It’s the middle of October and that means being surrounded by Halloween themes. I put up Halloween decorations over the weekend – always a fun activity with the kids – and so being spooked was on my mind. And one doesn’t have to go far for that this year. The Wall Street Journal (WSJ) on Sunday had this article titled:
“Economists Now Expect a Recession, Job Losses by Next Year”
The WSJ regularly conducts surveys of more than 70 economists and asks them to assign a probability to a recession occurring over the next 12 months. In the latest survey, the average probability was 63%, up from 49% in the July version of the survey – the first time the average has gone above 50% since July 2020.
The WSJ helpfully makes the survey data available, and I decided to look under the hood. What’s interesting is that the 63% is just an average, and the views are quite varied. Only 11 out of the 58 economists (19%) who responded to the question are fairly certain of a recession over the next 12 months, assigning a probability of more than 80%. 22 of them were less sure, with probabilities between 60-80%. Another 17 put odds close to a coin flip (40-60%), and 8 of them were even below that.
What is interesting are the payroll growth forecasts that 54 of the surveyed economists made. 16 of them predicted gains averaging more than 100,000 per month over the next 4 quarters. This is certainly a far cry from the recent average of 372,000 (July-September), but it would be unrealistic to assume such a robust pace of job creation going forward. Coming back to the survey, another 18 of those surveyed see average job gains of less than 100,000. So altogether, 61% see job growth over the next year. 39% of those surveyed see job losses, with just 13% (7 economists) predicting average job losses of more than 100,000 a month!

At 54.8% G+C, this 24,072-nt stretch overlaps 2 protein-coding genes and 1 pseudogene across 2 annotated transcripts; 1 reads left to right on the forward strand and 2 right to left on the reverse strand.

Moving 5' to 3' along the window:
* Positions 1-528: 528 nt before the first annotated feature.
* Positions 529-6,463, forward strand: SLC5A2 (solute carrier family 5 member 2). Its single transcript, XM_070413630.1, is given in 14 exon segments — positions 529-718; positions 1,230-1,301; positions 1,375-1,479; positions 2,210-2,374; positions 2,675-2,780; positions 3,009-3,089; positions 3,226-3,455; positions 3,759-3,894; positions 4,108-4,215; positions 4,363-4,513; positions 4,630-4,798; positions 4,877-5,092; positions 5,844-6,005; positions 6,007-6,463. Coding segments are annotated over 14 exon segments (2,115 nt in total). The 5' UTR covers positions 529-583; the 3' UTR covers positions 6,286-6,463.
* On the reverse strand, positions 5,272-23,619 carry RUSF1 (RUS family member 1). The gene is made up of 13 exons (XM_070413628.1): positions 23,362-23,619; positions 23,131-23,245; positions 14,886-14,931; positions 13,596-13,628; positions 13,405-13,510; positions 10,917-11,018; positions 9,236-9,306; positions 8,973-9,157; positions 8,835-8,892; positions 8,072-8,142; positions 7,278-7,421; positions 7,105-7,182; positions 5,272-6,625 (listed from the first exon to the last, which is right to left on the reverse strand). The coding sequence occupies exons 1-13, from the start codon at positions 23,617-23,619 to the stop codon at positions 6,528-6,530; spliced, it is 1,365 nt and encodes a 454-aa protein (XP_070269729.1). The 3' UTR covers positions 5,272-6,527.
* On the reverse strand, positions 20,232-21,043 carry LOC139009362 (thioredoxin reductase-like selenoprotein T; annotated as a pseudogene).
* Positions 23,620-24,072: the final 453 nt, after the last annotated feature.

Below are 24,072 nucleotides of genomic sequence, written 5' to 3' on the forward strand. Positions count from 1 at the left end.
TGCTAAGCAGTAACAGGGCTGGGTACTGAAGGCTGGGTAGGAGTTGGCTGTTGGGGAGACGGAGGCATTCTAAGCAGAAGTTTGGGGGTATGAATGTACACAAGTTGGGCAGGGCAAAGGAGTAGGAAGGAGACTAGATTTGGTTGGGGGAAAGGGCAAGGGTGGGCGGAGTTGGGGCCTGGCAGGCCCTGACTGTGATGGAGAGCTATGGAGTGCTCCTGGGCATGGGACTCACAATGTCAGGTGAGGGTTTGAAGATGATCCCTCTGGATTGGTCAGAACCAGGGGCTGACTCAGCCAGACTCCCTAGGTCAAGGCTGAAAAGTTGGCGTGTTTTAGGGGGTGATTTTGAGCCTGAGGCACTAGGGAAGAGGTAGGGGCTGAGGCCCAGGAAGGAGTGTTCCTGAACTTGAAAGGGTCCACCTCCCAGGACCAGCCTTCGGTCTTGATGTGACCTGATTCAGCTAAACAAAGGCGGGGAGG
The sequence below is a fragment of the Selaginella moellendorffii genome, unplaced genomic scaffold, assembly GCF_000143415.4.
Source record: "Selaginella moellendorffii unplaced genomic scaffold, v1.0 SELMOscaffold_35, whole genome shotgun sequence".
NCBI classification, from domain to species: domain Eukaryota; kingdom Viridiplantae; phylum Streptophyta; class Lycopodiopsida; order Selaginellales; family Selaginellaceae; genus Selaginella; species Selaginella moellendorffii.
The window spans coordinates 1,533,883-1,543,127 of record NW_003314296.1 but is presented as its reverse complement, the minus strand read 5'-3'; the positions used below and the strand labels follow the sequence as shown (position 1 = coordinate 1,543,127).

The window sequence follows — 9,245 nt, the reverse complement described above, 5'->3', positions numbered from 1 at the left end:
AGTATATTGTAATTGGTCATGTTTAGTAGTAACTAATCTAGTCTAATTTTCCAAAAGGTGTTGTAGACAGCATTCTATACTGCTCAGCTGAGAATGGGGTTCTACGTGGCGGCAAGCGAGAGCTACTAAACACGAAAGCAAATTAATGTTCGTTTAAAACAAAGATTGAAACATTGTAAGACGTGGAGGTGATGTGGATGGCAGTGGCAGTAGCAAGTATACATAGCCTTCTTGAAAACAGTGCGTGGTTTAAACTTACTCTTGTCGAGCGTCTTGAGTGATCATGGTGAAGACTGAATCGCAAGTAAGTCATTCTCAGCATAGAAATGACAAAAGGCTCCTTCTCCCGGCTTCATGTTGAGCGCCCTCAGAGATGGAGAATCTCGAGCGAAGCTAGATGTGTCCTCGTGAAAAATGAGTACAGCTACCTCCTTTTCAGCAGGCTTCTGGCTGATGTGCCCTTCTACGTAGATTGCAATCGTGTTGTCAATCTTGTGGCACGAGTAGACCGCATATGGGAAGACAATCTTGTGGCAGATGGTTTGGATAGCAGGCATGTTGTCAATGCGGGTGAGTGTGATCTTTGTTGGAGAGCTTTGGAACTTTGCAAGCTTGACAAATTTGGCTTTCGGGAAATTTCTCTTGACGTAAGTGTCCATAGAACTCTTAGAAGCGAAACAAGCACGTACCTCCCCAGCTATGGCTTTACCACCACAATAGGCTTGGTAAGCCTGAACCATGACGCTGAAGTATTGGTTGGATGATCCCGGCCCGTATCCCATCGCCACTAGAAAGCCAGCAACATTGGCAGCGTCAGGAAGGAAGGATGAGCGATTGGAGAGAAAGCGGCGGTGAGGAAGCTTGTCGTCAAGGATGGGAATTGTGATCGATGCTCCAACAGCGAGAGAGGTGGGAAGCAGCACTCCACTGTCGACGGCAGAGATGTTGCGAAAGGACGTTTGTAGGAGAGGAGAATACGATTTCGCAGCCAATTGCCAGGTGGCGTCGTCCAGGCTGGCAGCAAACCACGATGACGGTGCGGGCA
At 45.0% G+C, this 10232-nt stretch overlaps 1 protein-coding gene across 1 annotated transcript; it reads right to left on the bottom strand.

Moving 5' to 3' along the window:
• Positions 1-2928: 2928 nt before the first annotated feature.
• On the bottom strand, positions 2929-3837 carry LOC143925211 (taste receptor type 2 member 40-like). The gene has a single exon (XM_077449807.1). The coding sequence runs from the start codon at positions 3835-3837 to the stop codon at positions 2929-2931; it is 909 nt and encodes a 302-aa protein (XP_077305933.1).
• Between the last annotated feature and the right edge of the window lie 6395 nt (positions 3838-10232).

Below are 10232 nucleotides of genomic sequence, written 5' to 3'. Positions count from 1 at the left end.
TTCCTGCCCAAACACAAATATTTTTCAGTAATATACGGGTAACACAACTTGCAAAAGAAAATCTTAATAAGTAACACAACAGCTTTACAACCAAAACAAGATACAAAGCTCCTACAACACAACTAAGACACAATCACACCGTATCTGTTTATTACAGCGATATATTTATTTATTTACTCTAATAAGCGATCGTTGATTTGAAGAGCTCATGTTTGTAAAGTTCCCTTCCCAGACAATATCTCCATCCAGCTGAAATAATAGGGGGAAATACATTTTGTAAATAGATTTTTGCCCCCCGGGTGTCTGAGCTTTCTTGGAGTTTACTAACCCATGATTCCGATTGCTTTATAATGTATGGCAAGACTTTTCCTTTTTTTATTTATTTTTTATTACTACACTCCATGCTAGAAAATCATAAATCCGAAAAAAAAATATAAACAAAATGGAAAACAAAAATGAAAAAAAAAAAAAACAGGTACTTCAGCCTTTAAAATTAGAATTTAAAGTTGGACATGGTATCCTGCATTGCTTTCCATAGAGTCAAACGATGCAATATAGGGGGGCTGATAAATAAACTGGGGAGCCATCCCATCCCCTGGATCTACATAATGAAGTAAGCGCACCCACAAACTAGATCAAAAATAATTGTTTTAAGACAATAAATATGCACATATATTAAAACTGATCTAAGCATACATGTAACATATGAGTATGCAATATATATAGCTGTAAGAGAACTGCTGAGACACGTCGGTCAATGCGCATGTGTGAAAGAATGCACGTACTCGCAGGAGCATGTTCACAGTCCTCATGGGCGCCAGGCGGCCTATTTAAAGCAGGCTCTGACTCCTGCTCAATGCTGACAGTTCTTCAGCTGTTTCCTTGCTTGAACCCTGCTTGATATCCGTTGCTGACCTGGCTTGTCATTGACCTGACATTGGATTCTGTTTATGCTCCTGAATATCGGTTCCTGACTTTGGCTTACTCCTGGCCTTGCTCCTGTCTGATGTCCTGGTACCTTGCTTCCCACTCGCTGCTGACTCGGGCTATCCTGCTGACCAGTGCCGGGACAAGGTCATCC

What’s driving the wide range of forecasts
In short, the Fed. Or rather, expectations for potential impact of the Fed’s aggressive rate hikes on the economy (especially if there’s more to come). 59% of the surveyed economists now believe the Fed will raise interest rates too much and cause unnecessary economic weakness, up from 46% in the July survey.
There are so many subjective judgements baked into these answers, including 1) how far they think the Fed will go with aggressive rate hikes, 2) the impact of those potential rate hikes on the economy, and 3) the timing of the impact (which could take up to 2 years for peak impact).
Obviously, there is a lot of uncertainty around this stuff and that’s something to keep in mind. It helps to focus on what’s happening now to understand what’s happening with the economy, and continuously update that view as new data rolls in.
Who isn’t spooked?
Aggressive rate hiking by the Fed is certainly something to be worried about. But one person who doesn’t appear to be worried, at least based on what he’s seeing, is JPMorgan Chase & Co Chief Financial Officer, Jeremy Barnum.
To give you some context, Jamie Dimon, the bank’s CEO has been warning for several months of impending recession, and last week he put a timeline on it: 6-9 months. The bank just had their quarterly earnings call late last week (in which they beat estimates across the board) and in the Q&A session, Dimon was asked to add to his comments, and whether consumers (i.e. their clients) are feeling economic pain from inflation and higher rates. Before he had a chance to respond, his CFO stepped in, and it’s worth quoting him in full:
“The short answer to that question is just no. We just don’t see anything that you could realistically describe as a crack in any of our credit performance. I made some comments about this in the prepared remarks on the consumer side, but we’ve done some fairly detailed analysis about different cohorts and early delinquency bucket entry rates and stuff like that. And we do see, in some cases, some tiny increases, but generally, in almost all cases, we that’s normalization, and it’s even slower than we expect.”
Dimon went on to add that consumer spending is very strong, balance sheets are very good for consumers, credit card borrowing is normalizing (not getting worse). “So, you can go into a recession, you’ve got a very strong consumer”.
So. there you have it – the largest bank in the US isn’t seeing any cracks, yet.